Too bad, it's my blog!
I actually am working on my next project in my beginner's toolkit series. For this project, I needed a repeatable angle that is five or ten degrees out of square. Normally I would use my sliding bevel for this, but since it isn't in the list of tools for newbies, I decided to make one.
This one is even simpler than the others. I had a bit of oak that was around 1/4" thick, and decided to use it without cutting a mating lap in the blade. I only cut a lap joint in the mahogany stock to make the handle.
|Even simpler design|
Another thing making it easy, is it is about five degrees or so out of square. Yeah, yeah, I did it on purpose so I could mark out this joint:
|This lap will be wider at the top than at the bottom.|
|Here is the new square in action.|
|Nice joint, eh?|
|Out of square - on purpose|
Oh, one mea culpa is that I used my Bad Axe crosscut sash saw for this project, rather than the Ryoba that is in my beginner's tool kit.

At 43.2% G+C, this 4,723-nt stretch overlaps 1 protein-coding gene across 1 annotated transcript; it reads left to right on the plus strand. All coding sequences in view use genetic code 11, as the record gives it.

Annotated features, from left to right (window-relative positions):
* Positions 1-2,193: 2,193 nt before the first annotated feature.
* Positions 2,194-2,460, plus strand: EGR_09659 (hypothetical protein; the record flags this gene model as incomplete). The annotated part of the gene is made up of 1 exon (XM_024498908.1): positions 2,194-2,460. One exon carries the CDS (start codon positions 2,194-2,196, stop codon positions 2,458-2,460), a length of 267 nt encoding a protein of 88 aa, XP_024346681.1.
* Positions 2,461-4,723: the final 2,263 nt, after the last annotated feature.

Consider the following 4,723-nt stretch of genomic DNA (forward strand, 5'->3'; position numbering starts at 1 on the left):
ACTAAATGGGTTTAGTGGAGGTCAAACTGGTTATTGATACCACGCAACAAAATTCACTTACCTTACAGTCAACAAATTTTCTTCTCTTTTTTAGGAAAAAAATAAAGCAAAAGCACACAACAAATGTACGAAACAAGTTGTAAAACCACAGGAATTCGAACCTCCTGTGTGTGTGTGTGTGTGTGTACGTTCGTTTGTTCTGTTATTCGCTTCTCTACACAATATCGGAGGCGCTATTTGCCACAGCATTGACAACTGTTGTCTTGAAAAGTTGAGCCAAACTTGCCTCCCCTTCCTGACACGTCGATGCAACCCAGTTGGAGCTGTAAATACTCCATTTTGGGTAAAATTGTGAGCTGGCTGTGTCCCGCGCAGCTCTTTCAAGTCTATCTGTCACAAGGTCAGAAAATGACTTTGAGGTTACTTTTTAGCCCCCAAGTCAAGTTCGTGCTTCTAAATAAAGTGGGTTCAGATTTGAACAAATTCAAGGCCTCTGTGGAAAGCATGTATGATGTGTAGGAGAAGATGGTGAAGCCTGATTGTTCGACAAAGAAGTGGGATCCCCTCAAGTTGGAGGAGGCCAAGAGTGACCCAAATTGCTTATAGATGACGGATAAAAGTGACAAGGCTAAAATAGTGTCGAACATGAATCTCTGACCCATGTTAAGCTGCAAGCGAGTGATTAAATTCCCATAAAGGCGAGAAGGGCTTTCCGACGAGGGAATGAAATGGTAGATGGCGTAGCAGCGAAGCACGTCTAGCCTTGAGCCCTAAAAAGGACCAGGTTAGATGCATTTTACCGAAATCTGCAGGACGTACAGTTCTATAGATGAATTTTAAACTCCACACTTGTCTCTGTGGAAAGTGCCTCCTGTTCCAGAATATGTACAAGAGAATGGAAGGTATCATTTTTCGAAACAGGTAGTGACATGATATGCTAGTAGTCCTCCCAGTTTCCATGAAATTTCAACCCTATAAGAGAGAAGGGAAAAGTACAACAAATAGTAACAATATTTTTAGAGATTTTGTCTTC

The reason I used this saw is a rather amusing story. Long story short: I loaned my saw to a friend. Long story long:
The other day I was helping a friend install new flooring. When taking my tools over there, I looked for my old bent ryoba blade, but couldn't find it. "Oh, well, I'll just be careful with my good one."
While using it to cut the door frame to allow the parkett to slide under it, the saw really stopped cutting. I couldn't figure out why it was cutting so slow. After several dozen strokes, it started cutting quickly again.
When I removed the cutoff, I discovered that I sawed through a nail - lengthwise! I wish I kept that piece so I could show a picture. I never saw anything like it.
Remarkably, no teeth broke, even though I was using the fine crosscut side of the saw. I imagine that the saw is not sharp anymore. I therefore felt no trepidation in loaning that saw to my friend so he could finish his baseboards the next day.
Back on topic: This current square only took about 30 minutes to construct. It was smaller, so squaring up the lumber was easier. It seems to work great. As long as I have some scrap in my bin, I shouldn't have any problem coming up with squares in any configuration I need.
I think the secret to accurate paring with a chisel is accurate sawing. The less one has to mess with paring a shoulder or a cheek, the better.
If you haven't read about my suggested list of tools for someone starting out in hand tools, read this series.
If you would like to read about the projects I am making using only the tools in this toolkit, read about them here.